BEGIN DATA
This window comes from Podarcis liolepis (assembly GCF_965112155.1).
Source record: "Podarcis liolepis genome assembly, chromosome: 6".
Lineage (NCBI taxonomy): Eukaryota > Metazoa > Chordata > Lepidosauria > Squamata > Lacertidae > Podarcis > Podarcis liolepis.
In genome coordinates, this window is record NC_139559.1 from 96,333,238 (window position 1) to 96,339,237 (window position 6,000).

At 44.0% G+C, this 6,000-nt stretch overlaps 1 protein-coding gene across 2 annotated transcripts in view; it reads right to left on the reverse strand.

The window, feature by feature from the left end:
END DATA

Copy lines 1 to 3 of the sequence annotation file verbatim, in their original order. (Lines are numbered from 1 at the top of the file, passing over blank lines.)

This window comes from Podarcis liolepis (assembly GCF_965112155.1).
Source record: "Podarcis liolepis genome assembly, chromosome: 6".
Lineage (NCBI taxonomy): Eukaryota > Metazoa > Chordata > Lepidosauria > Squamata > Lacertidae > Podarcis > Podarcis liolepis.